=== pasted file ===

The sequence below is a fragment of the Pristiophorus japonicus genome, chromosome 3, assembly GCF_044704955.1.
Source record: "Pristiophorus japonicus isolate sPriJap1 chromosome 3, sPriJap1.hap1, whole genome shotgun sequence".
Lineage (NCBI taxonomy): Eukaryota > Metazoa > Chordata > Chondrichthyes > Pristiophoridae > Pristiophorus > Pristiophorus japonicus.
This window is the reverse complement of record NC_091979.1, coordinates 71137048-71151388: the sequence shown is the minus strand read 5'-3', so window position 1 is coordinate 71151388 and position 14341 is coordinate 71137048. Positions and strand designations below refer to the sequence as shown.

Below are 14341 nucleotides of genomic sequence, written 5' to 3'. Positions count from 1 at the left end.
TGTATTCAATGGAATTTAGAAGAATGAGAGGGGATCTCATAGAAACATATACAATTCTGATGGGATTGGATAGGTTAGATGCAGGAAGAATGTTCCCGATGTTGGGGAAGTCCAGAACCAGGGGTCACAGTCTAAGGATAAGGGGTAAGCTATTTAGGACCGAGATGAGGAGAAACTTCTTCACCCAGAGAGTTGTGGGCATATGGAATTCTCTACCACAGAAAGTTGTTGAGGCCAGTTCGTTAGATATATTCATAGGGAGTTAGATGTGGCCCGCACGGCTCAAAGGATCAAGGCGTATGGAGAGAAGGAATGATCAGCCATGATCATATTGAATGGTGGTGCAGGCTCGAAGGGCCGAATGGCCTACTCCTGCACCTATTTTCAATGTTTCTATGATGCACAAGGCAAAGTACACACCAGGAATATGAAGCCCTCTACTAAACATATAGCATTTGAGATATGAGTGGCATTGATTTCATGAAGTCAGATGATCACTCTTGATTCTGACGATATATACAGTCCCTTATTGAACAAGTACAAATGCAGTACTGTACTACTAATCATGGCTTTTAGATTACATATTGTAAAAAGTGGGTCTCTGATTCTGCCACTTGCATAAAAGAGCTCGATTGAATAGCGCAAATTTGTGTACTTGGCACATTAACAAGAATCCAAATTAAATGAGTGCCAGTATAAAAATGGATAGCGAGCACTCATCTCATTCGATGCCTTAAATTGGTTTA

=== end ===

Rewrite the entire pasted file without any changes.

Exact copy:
The sequence below is a fragment of the Pristiophorus japonicus genome, chromosome 3, assembly GCF_044704955.1.
Source record: "Pristiophorus japonicus isolate sPriJap1 chromosome 3, sPriJap1.hap1, whole genome shotgun sequence".
Lineage (NCBI taxonomy): Eukaryota > Metazoa > Chordata > Chondrichthyes > Pristiophoridae > Pristiophorus > Pristiophorus japonicus.
This window is the reverse complement of record NC_091979.1, coordinates 71137048-71151388: the sequence shown is the minus strand read 5'-3', so window position 1 is coordinate 71151388 and position 14341 is coordinate 71137048. Positions and strand designations below refer to the sequence as shown.

Below are 14341 nucleotides of genomic sequence, written 5' to 3'. Positions count from 1 at the left end.
TGTATTCAATGGAATTTAGAAGAATGAGAGGGGATCTCATAGAAACATATACAATTCTGATGGGATTGGATAGGTTAGATGCAGGAAGAATGTTCCCGATGTTGGGGAAGTCCAGAACCAGGGGTCACAGTCTAAGGATAAGGGGTAAGCTATTTAGGACCGAGATGAGGAGAAACTTCTTCACCCAGAGAGTTGTGGGCATATGGAATTCTCTACCACAGAAAGTTGTTGAGGCCAGTTCGTTAGATATATTCATAGGGAGTTAGATGTGGCCCGCACGGCTCAAAGGATCAAGGCGTATGGAGAGAAGGAATGATCAGCCATGATCATATTGAATGGTGGTGCAGGCTCGAAGGGCCGAATGGCCTACTCCTGCACCTATTTTCAATGTTTCTATGATGCACAAGGCAAAGTACACACCAGGAATATGAAGCCCTCTACTAAACATATAGCATTTGAGATATGAGTGGCATTGATTTCATGAAGTCAGATGATCACTCTTGATTCTGACGATATATACAGTCCCTTATTGAACAAGTACAAATGCAGTACTGTACTACTAATCATGGCTTTTAGATTACATATTGTAAAAAGTGGGTCTCTGATTCTGCCACTTGCATAAAAGAGCTCGATTGAATAGCGCAAATTTGTGTACTTGGCACATTAACAAGAATCCAAATTAAATGAGTGCCAGTATAAAAATGGATAGCGAGCACTCATCTCATTCGATGCCTTAAATTGGTTTA